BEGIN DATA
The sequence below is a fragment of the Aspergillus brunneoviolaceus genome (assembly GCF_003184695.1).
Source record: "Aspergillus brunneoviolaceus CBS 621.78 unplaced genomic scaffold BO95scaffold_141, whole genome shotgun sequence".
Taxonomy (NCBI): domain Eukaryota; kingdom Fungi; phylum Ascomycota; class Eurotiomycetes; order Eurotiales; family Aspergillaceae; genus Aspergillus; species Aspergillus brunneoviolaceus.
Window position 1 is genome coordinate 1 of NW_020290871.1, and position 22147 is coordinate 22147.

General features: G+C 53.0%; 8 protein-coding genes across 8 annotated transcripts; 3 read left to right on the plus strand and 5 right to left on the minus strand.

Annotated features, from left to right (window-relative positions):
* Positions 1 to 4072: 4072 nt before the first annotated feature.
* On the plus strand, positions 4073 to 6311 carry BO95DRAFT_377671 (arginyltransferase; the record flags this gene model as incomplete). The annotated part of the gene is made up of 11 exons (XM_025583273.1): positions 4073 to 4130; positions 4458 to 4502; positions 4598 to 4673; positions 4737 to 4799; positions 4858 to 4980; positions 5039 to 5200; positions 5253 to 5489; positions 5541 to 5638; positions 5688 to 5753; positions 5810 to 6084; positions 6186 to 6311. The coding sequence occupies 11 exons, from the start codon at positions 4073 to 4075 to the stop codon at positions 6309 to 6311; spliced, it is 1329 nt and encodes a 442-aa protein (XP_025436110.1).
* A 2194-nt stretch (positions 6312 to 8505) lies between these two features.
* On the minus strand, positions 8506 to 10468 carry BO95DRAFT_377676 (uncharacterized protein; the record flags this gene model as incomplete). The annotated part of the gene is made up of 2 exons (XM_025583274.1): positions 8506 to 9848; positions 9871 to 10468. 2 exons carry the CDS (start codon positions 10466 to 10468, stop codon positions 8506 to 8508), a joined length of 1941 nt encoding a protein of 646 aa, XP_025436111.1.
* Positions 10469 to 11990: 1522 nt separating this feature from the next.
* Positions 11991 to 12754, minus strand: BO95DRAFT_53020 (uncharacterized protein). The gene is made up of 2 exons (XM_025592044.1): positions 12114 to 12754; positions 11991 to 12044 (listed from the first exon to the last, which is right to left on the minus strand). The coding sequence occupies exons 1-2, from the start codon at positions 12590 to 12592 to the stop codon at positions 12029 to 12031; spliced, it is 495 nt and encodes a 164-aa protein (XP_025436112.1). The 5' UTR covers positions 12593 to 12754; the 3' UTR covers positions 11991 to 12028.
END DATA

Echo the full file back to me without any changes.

The sequence below is a fragment of the Aspergillus brunneoviolaceus genome (assembly GCF_003184695.1).
Source record: "Aspergillus brunneoviolaceus CBS 621.78 unplaced genomic scaffold BO95scaffold_141, whole genome shotgun sequence".
Taxonomy (NCBI): domain Eukaryota; kingdom Fungi; phylum Ascomycota; class Eurotiomycetes; order Eurotiales; family Aspergillaceae; genus Aspergillus; species Aspergillus brunneoviolaceus.
Window position 1 is genome coordinate 1 of NW_020290871.1, and position 22147 is coordinate 22147.

General features: G+C 53.0%; 8 protein-coding genes across 8 annotated transcripts; 3 read left to right on the plus strand and 5 right to left on the minus strand.

Annotated features, from left to right (window-relative positions):
* Positions 1 to 4072: 4072 nt before the first annotated feature.
* On the plus strand, positions 4073 to 6311 carry BO95DRAFT_377671 (arginyltransferase; the record flags this gene model as incomplete). The annotated part of the gene is made up of 11 exons (XM_025583273.1): positions 4073 to 4130; positions 4458 to 4502; positions 4598 to 4673; positions 4737 to 4799; positions 4858 to 4980; positions 5039 to 5200; positions 5253 to 5489; positions 5541 to 5638; positions 5688 to 5753; positions 5810 to 6084; positions 6186 to 6311. The coding sequence occupies 11 exons, from the start codon at positions 4073 to 4075 to the stop codon at positions 6309 to 6311; spliced, it is 1329 nt and encodes a 442-aa protein (XP_025436110.1).
* A 2194-nt stretch (positions 6312 to 8505) lies between these two features.
* On the minus strand, positions 8506 to 10468 carry BO95DRAFT_377676 (uncharacterized protein; the record flags this gene model as incomplete). The annotated part of the gene is made up of 2 exons (XM_025583274.1): positions 8506 to 9848; positions 9871 to 10468. 2 exons carry the CDS (start codon positions 10466 to 10468, stop codon positions 8506 to 8508), a joined length of 1941 nt encoding a protein of 646 aa, XP_025436111.1.
* Positions 10469 to 11990: 1522 nt separating this feature from the next.
* Positions 11991 to 12754, minus strand: BO95DRAFT_53020 (uncharacterized protein). The gene is made up of 2 exons (XM_025592044.1): positions 12114 to 12754; positions 11991 to 12044 (listed from the first exon to the last, which is right to left on the minus strand). The coding sequence occupies exons 1-2, from the start codon at positions 12590 to 12592 to the stop codon at positions 12029 to 12031; spliced, it is 495 nt and encodes a 164-aa protein (XP_025436112.1). The 5' UTR covers positions 12593 to 12754; the 3' UTR covers positions 11991 to 12028.